Just in time for the twentieth anniversary of Grandview’s opening, the Horticulture Society was created with the intention of building a garden.
Now it’s finally happening.
Here’s the main story: in the fall, junior Amanda Yoo approached Mr. James Pembrook about starting a gardening club.
“[Yoo] was referred to me by another teacher because she knew I liked gardening,” said Pembrook.
Amanda Yoo, now club president, originally thought about starting the club after completing a lab in AP Biology with Lisa Rogers last year.
We are hoping that we could show people how easy it is to garden, and hopefully it will build a sense of community within Grandview.
“We had a lab with pansies and at the end everybody threw them away. I didn’t want them to go to waste so I salvaged them from the trash and planted them,” said Yoo. “I thought that we should make a club for this and it would be really fun.”
After getting Pembrook on board, it was just a hop, skip, and a jump away from having official club meetings after spreading the word through friends.
Now, the new school garden is officially underway with a brief groundbreaking ceremony the morning of Tuesday, May 1st.
The garden will be by the entrance to lower commons, outside the cafeteria. It will consist of six planter boxes with pathways running between.
“It’s actually handicap accessible. The outside is wide enough that wheelchairs can turn around and can go through all the paths,” said junior, Anna Wikowsky. “There’s also enough room along the fence line that if somebody wanted to take the time to add planter boxes.”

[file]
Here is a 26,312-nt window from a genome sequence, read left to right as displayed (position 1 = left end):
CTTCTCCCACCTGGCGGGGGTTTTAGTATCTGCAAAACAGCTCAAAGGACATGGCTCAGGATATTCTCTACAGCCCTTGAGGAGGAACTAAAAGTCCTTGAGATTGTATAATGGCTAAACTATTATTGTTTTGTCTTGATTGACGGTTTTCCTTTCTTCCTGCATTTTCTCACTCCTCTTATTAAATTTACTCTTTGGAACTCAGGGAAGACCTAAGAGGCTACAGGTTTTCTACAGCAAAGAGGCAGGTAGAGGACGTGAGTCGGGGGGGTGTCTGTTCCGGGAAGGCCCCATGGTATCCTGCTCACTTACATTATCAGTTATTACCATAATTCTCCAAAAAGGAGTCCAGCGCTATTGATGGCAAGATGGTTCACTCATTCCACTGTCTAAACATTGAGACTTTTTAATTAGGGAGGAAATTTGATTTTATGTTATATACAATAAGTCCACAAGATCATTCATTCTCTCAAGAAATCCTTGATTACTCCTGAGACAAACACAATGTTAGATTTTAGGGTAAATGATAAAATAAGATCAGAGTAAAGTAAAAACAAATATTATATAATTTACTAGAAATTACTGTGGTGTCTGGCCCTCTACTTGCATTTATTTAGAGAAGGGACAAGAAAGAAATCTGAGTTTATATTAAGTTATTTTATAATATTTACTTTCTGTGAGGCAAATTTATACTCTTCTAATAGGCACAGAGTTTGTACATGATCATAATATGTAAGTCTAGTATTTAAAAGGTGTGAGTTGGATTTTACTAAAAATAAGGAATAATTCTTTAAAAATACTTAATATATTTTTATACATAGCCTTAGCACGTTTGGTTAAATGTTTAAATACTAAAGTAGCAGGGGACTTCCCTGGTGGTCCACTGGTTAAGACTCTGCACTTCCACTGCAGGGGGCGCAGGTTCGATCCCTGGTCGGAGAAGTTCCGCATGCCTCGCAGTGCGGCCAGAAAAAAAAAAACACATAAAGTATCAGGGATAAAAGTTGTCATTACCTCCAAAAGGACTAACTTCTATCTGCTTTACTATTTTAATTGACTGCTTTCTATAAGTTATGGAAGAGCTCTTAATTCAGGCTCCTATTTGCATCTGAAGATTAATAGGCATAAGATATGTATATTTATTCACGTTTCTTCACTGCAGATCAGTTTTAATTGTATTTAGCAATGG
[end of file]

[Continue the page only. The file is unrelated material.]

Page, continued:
However, the gardening season does not work well with the school year.
“[In the winter], we focus on fundraising and growing indoor plants to sell during the spring,” said Yoo.
To keep the garden going, members will have to meet a couple times in the summer to water and weed.
“I’m trying to work it out with people who need volunteer hours like NHS, boy or girl scouts,” said Pembrook.
The garden will ultimately grow vegetables, herbs, and ornamentals like flowers.
“We are hoping that we could show people how easy it is to garden, and hopefully it will build a sense of community within Grandview,” said sophomore, Jasmine Joga.
The values of community and education were repeatedly expressed by the club members for what they hoped this garden could bring to Grandview.
“The main focus of the club is to learn how to grow plants and give people a green thumb. If we can do that, then the vegetables to me are an extra bonus,” said Pembrook.